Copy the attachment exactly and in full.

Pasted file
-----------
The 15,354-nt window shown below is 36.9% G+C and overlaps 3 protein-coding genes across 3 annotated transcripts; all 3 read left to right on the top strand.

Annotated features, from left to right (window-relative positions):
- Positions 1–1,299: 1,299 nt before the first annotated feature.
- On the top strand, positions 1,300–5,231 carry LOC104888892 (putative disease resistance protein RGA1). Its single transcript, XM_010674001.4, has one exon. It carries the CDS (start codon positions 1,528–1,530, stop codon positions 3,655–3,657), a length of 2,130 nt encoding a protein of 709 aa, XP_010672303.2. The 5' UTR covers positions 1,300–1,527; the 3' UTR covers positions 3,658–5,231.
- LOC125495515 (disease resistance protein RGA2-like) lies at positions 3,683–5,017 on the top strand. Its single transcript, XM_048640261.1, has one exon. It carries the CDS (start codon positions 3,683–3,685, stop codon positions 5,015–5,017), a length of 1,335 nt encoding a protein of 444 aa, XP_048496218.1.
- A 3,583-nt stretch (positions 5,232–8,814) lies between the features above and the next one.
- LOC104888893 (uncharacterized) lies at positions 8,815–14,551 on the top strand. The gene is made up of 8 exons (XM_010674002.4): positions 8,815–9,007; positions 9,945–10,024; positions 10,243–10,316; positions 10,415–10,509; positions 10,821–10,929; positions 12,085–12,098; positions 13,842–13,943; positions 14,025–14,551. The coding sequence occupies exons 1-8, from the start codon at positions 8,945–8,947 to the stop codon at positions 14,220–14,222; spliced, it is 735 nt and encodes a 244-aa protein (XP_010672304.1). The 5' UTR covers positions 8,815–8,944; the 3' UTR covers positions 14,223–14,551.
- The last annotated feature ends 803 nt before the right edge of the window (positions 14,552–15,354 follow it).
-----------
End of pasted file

The 15,354-nt window shown below is 36.9% G+C and overlaps 3 protein-coding genes across 3 annotated transcripts; all 3 read left to right on the top strand.

Annotated features, from left to right (window-relative positions):
- Positions 1–1,299: 1,299 nt before the first annotated feature.
- On the top strand, positions 1,300–5,231 carry LOC104888892 (putative disease resistance protein RGA1). Its single transcript, XM_010674001.4, has one exon. It carries the CDS (start codon positions 1,528–1,530, stop codon positions 3,655–3,657), a length of 2,130 nt encoding a protein of 709 aa, XP_010672303.2. The 5' UTR covers positions 1,300–1,527; the 3' UTR covers positions 3,658–5,231.
- LOC125495515 (disease resistance protein RGA2-like) lies at positions 3,683–5,017 on the top strand. Its single transcript, XM_048640261.1, has one exon. It carries the CDS (start codon positions 3,683–3,685, stop codon positions 5,015–5,017), a length of 1,335 nt encoding a protein of 444 aa, XP_048496218.1.
- A 3,583-nt stretch (positions 5,232–8,814) lies between the features above and the next one.
- LOC104888893 (uncharacterized) lies at positions 8,815–14,551 on the top strand. The gene is made up of 8 exons (XM_010674002.4): positions 8,815–9,007; positions 9,945–10,024; positions 10,243–10,316; positions 10,415–10,509; positions 10,821–10,929; positions 12,085–12,098; positions 13,842–13,943; positions 14,025–14,551. The coding sequence occupies exons 1-8, from the start codon at positions 8,945–8,947 to the stop codon at positions 14,220–14,222; spliced, it is 735 nt and encodes a 244-aa protein (XP_010672304.1). The 5' UTR covers positions 8,815–8,944; the 3' UTR covers positions 14,223–14,551.
- The last annotated feature ends 803 nt before the right edge of the window (positions 14,552–15,354 follow it).